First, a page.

Widely held idea of visual attention refuted
Conventionally, we think that our attention is drawn to objects that stand out from their background. However, new research suggests that our attention is drawn to things that are meaningful rather than those that stick out or are salient.
Researchers at the Center for Mind and Brain at the University of California, Davis, brain mapped hundreds of images by eye tracking, and statistical analysis showed that our attention is only drawn to meaning and not salience. Professor John Henderson, who was the lead investigator of the study, stated, "A lot of people will have to rethink things.” According to him, our eyes perceive a wide field but our attention can be focused only on a small part of this field. Typically, there is a latent process where the attention is focused automatically without thinking. The dominant theory places importance on saliency which is easy to measure. However, Henderson points out that if only relative contrast and brightness were to attract our attention, we’d spend our lives distracted all the time. Calling it the ‘magpie theory’ he further adds that, "It becomes obvious, though, that it can't be right."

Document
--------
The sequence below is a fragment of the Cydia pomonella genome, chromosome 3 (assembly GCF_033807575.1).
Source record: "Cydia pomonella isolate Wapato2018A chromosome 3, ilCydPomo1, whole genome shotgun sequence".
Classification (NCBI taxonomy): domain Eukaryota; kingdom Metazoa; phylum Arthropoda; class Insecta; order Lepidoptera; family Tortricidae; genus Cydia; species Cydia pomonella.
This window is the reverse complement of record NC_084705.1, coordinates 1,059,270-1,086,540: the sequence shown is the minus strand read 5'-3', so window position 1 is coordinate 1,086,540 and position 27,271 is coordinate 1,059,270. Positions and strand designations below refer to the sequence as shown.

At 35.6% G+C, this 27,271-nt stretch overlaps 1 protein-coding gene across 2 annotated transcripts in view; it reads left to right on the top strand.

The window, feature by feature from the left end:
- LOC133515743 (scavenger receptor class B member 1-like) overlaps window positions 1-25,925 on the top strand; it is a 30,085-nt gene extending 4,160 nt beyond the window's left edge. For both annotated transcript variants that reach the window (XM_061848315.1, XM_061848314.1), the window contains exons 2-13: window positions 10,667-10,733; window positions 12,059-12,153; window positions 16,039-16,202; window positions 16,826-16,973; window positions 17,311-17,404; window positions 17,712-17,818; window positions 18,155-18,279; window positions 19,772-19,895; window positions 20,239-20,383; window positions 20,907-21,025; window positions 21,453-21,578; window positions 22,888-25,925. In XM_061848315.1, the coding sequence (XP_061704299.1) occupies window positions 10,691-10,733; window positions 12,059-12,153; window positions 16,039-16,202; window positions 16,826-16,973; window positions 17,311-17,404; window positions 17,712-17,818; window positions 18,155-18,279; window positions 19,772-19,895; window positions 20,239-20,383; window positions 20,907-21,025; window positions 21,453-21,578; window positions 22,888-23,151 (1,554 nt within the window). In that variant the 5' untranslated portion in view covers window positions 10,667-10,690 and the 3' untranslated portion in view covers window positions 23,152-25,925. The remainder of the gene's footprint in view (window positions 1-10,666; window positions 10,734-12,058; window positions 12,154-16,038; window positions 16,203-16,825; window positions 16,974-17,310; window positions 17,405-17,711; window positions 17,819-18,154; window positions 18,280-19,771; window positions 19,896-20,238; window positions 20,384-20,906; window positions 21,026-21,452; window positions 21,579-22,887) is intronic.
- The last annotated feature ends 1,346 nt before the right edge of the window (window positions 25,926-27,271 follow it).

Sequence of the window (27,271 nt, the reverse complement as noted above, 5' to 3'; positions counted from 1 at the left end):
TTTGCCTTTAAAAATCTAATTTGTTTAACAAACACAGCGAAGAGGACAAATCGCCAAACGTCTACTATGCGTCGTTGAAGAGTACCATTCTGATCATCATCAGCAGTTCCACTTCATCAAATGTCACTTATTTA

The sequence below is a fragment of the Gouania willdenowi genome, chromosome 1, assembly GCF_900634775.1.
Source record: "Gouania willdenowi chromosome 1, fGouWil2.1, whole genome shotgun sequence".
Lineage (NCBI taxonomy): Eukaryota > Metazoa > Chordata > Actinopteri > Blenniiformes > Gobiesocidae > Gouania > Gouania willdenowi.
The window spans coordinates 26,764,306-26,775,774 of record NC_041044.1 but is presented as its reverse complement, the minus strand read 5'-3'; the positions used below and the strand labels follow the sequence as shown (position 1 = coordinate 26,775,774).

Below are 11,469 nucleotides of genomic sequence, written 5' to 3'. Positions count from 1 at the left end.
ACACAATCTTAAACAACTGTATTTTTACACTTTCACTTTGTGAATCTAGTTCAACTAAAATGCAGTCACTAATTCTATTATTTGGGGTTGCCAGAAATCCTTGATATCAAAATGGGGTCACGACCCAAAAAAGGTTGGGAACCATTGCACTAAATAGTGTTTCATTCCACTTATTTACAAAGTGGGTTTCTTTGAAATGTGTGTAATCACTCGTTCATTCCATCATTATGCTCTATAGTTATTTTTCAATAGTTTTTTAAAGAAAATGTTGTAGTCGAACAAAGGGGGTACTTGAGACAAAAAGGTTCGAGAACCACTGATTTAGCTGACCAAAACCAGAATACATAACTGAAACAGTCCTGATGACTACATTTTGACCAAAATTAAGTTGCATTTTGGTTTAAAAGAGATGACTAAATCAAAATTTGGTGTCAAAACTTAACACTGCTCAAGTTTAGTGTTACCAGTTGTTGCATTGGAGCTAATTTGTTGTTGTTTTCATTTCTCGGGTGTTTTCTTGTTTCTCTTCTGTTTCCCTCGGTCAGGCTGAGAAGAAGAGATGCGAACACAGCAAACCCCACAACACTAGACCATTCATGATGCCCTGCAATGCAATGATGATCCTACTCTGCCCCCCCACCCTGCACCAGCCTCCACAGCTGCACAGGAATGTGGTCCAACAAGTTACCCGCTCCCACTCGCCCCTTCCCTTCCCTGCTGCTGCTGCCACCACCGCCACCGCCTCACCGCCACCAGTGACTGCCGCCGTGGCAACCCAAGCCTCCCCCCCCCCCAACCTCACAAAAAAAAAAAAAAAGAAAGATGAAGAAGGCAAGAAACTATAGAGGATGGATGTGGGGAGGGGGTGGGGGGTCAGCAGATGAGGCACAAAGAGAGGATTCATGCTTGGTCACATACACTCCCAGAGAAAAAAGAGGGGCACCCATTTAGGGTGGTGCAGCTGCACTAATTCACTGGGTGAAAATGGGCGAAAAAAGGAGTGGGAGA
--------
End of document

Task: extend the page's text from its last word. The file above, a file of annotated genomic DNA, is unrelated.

To establish the meaning theory, Henderson constructed meaning maps of test scenes in which different parts of the scene had different levels of meaning to an observer. Eye movements of volunteers were tracked as they looked at the scene. Eyetracks helped create a map of parts of the image that attracted the most attention. The attention map was closer to the meaning map than the salience map. Although the research is aimed at understanding how visual attention works, the immediate applications will be developing automated visual systems to scan security.
John M. Henderson & Taylor R. Hayes
Meaning-based guidance of attention in scenes as revealed by meaning maps
Nature Human Behaviour (2017) doi:10.1038/s41562-017-0208-0
Image courtesy: Pexels
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